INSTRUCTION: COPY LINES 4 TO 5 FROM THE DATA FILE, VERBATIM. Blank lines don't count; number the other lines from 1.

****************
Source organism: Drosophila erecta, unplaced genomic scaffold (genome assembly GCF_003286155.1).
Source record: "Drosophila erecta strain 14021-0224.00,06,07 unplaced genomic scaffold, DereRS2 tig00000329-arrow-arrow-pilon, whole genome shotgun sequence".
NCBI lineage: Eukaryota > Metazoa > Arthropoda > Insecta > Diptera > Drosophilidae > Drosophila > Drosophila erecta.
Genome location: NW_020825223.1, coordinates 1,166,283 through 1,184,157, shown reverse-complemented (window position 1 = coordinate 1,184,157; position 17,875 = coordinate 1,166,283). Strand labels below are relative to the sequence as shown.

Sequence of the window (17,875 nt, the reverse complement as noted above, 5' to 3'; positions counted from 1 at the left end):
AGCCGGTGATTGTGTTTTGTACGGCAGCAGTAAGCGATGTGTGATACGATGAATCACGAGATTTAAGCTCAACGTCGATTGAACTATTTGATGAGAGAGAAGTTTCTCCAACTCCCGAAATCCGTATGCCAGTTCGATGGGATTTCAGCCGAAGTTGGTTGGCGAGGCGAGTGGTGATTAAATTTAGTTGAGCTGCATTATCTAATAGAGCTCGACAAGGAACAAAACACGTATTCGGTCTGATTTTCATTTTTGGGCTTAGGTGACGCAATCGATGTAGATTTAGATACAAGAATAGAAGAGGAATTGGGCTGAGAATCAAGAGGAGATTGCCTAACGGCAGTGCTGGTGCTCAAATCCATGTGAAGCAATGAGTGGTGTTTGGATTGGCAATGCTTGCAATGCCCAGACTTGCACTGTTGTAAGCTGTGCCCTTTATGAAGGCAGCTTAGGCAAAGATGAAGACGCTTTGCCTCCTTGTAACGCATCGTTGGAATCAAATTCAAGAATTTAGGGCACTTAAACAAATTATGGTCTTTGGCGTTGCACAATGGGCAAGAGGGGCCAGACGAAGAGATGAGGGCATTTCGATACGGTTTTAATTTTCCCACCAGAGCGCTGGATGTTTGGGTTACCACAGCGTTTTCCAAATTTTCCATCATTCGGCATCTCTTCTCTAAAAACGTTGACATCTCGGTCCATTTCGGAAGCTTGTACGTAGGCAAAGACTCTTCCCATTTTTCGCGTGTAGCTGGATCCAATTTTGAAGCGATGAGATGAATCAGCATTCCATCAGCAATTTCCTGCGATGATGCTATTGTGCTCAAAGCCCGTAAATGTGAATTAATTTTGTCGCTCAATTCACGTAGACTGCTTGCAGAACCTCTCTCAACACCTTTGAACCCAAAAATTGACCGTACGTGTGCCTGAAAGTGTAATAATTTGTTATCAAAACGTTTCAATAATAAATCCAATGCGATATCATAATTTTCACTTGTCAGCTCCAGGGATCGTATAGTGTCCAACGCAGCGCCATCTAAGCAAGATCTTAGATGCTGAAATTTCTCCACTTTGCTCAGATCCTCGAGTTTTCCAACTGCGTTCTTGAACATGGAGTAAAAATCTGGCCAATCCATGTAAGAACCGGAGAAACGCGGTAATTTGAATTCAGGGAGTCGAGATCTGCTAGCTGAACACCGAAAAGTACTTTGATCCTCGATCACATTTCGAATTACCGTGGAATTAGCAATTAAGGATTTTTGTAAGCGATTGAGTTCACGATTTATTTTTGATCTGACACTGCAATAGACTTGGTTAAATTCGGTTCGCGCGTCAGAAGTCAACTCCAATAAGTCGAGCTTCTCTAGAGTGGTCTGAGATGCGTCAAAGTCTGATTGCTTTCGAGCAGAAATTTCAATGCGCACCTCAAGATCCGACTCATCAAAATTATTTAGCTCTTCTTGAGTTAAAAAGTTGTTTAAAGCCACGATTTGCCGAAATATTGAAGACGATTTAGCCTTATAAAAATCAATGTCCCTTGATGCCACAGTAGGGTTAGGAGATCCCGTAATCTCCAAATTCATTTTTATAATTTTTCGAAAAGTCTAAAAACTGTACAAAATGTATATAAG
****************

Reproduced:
Genome location: NW_020825223.1, coordinates 1,166,283 through 1,184,157, shown reverse-complemented (window position 1 = coordinate 1,184,157; position 17,875 = coordinate 1,166,283). Strand labels below are relative to the sequence as shown.

Sequence of the window (17,875 nt, the reverse complement as noted above, 5' to 3'; positions counted from 1 at the left end):